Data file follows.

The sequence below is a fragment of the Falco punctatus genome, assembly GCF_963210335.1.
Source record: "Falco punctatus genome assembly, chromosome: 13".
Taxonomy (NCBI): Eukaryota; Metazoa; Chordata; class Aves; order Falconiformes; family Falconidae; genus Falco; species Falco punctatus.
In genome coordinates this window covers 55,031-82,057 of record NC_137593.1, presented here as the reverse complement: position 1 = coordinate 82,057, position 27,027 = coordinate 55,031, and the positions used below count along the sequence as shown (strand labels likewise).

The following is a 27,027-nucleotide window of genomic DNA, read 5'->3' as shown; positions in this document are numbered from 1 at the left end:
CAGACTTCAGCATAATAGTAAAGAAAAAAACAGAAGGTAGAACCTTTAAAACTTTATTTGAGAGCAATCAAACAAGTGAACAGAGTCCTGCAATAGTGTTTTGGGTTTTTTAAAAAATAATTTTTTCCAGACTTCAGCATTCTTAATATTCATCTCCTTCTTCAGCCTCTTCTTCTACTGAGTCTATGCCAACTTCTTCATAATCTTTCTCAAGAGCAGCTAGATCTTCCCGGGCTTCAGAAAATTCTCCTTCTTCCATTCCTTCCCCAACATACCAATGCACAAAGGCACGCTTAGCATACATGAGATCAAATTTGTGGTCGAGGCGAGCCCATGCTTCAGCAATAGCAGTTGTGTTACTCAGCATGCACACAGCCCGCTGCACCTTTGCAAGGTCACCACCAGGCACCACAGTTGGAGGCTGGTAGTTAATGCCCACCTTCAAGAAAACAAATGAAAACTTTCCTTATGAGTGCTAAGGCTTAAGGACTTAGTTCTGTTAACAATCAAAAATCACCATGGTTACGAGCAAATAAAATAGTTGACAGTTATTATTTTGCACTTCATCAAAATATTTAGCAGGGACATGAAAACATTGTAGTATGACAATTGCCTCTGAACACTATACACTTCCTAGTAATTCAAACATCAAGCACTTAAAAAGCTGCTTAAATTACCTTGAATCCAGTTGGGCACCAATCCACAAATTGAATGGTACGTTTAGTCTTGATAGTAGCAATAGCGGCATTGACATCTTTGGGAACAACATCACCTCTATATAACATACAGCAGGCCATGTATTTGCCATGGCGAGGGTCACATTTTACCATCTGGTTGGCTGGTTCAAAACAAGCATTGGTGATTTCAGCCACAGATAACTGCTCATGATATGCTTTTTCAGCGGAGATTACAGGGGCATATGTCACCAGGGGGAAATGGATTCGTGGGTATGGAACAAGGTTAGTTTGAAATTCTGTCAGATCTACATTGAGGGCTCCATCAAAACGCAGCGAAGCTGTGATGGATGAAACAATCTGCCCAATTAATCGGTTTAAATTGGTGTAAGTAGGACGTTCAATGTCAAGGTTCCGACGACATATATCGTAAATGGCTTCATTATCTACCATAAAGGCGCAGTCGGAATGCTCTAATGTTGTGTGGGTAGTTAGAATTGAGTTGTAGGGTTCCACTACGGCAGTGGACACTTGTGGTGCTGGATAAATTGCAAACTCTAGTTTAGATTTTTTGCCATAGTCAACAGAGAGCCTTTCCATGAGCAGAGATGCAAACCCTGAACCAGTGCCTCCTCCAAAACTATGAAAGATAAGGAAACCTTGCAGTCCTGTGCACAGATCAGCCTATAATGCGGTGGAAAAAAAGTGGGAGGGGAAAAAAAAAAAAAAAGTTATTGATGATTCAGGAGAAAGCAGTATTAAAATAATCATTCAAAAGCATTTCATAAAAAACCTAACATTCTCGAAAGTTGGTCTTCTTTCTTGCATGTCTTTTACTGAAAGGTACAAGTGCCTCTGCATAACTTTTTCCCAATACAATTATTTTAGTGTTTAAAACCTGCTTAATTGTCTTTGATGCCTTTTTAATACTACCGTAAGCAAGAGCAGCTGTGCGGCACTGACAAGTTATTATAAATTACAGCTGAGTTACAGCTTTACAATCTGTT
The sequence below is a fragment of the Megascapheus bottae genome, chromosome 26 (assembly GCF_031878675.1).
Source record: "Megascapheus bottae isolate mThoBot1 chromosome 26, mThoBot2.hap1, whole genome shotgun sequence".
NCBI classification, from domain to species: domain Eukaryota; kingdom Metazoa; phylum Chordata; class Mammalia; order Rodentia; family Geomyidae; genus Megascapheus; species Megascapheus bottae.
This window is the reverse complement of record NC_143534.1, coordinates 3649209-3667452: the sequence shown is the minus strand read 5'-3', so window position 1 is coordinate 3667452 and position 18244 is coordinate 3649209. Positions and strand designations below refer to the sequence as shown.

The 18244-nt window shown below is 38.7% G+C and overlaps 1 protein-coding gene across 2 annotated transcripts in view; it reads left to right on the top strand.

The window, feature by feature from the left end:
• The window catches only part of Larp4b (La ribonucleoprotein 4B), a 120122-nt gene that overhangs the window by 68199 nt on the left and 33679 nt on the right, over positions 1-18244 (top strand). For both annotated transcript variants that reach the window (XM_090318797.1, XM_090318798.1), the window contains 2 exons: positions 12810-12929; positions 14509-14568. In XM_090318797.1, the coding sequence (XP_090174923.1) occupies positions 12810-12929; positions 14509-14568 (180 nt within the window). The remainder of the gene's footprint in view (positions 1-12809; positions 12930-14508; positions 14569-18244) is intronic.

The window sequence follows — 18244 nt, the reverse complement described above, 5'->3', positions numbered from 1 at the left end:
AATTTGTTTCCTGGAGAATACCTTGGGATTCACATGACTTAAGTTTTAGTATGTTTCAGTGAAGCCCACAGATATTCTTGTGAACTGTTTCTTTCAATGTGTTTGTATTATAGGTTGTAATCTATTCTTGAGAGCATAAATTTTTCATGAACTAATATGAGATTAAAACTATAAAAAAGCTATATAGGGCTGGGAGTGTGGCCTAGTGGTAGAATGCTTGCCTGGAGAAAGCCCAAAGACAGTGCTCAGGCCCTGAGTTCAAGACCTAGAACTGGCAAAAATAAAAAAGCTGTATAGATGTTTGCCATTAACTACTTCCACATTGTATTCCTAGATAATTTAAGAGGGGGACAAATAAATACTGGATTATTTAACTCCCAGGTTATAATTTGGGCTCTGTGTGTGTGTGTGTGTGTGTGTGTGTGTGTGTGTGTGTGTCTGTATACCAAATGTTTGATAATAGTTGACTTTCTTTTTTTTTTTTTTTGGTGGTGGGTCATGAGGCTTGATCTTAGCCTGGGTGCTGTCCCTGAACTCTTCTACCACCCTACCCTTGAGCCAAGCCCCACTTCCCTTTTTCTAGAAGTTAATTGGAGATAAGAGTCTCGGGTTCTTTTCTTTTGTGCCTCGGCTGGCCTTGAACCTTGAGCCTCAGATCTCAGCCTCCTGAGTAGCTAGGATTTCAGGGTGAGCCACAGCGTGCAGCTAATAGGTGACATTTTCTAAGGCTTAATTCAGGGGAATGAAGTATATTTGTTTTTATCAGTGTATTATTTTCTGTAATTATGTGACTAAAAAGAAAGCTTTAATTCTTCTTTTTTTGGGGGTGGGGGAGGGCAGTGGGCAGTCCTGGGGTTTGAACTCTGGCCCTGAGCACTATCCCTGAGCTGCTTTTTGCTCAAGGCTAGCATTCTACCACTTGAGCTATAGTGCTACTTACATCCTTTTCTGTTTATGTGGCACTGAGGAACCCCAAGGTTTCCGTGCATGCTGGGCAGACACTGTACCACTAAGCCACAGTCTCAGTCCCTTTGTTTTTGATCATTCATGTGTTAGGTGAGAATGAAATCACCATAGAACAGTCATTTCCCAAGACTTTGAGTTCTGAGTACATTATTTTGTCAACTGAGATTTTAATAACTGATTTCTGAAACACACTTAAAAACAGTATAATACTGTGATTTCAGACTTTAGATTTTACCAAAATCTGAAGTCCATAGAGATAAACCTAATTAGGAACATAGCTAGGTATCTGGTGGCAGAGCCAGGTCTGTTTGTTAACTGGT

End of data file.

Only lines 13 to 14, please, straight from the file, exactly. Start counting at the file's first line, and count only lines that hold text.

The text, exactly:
• The window catches only part of Larp4b (La ribonucleoprotein 4B), a 120122-nt gene that overhangs the window by 68199 nt on the left and 33679 nt on the right, over positions 1-18244 (top strand). For both annotated transcript variants that reach the window (XM_090318797.1, XM_090318798.1), the window contains 2 exons: positions 12810-12929; positions 14509-14568. In XM_090318797.1, the coding sequence (XP_090174923.1) occupies positions 12810-12929; positions 14509-14568 (180 nt within the window). The remainder of the gene's footprint in view (positions 1-12809; positions 12930-14508; positions 14569-18244) is intronic.

The window sequence follows — 18244 nt, the reverse complement described above, 5'->3', positions numbered from 1 at the left end: